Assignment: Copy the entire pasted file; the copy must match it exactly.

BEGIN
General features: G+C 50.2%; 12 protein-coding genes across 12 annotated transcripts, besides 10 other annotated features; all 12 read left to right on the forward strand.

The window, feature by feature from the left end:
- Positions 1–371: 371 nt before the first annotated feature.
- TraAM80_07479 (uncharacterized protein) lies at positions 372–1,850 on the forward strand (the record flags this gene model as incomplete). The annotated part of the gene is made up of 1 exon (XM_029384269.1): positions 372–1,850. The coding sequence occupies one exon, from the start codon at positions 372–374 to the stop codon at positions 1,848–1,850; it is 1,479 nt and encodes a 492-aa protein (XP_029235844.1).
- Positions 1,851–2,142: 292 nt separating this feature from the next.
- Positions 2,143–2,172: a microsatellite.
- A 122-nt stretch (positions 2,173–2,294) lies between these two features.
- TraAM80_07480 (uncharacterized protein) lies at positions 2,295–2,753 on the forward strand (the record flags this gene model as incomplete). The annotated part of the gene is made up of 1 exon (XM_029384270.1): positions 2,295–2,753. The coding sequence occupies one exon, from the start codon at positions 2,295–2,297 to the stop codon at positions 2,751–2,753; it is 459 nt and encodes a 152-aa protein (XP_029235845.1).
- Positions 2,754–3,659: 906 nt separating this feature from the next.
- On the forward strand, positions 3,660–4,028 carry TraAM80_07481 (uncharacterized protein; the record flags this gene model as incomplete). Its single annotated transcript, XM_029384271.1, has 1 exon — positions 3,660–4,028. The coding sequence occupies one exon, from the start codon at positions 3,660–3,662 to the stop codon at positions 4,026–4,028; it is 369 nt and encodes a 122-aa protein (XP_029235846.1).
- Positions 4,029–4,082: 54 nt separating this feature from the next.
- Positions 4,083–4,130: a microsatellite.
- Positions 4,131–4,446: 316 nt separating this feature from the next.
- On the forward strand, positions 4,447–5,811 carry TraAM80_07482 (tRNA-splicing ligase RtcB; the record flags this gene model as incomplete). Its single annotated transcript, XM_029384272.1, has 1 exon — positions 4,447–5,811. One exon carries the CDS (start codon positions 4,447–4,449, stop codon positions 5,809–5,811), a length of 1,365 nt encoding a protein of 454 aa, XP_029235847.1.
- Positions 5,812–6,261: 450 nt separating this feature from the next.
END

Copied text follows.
General features: G+C 50.2%; 12 protein-coding genes across 12 annotated transcripts, besides 10 other annotated features; all 12 read left to right on the forward strand.

The window, feature by feature from the left end:
- Positions 1–371: 371 nt before the first annotated feature.
- TraAM80_07479 (uncharacterized protein) lies at positions 372–1,850 on the forward strand (the record flags this gene model as incomplete). The annotated part of the gene is made up of 1 exon (XM_029384269.1): positions 372–1,850. The coding sequence occupies one exon, from the start codon at positions 372–374 to the stop codon at positions 1,848–1,850; it is 1,479 nt and encodes a 492-aa protein (XP_029235844.1).
- Positions 1,851–2,142: 292 nt separating this feature from the next.
- Positions 2,143–2,172: a microsatellite.
- A 122-nt stretch (positions 2,173–2,294) lies between these two features.
- TraAM80_07480 (uncharacterized protein) lies at positions 2,295–2,753 on the forward strand (the record flags this gene model as incomplete). The annotated part of the gene is made up of 1 exon (XM_029384270.1): positions 2,295–2,753. The coding sequence occupies one exon, from the start codon at positions 2,295–2,297 to the stop codon at positions 2,751–2,753; it is 459 nt and encodes a 152-aa protein (XP_029235845.1).
- Positions 2,754–3,659: 906 nt separating this feature from the next.
- On the forward strand, positions 3,660–4,028 carry TraAM80_07481 (uncharacterized protein; the record flags this gene model as incomplete). Its single annotated transcript, XM_029384271.1, has 1 exon — positions 3,660–4,028. The coding sequence occupies one exon, from the start codon at positions 3,660–3,662 to the stop codon at positions 4,026–4,028; it is 369 nt and encodes a 122-aa protein (XP_029235846.1).
- Positions 4,029–4,082: 54 nt separating this feature from the next.
- Positions 4,083–4,130: a microsatellite.
- Positions 4,131–4,446: 316 nt separating this feature from the next.
- On the forward strand, positions 4,447–5,811 carry TraAM80_07482 (tRNA-splicing ligase RtcB; the record flags this gene model as incomplete). Its single annotated transcript, XM_029384272.1, has 1 exon — positions 4,447–5,811. One exon carries the CDS (start codon positions 4,447–4,449, stop codon positions 5,809–5,811), a length of 1,365 nt encoding a protein of 454 aa, XP_029235847.1.
- Positions 5,812–6,261: 450 nt separating this feature from the next.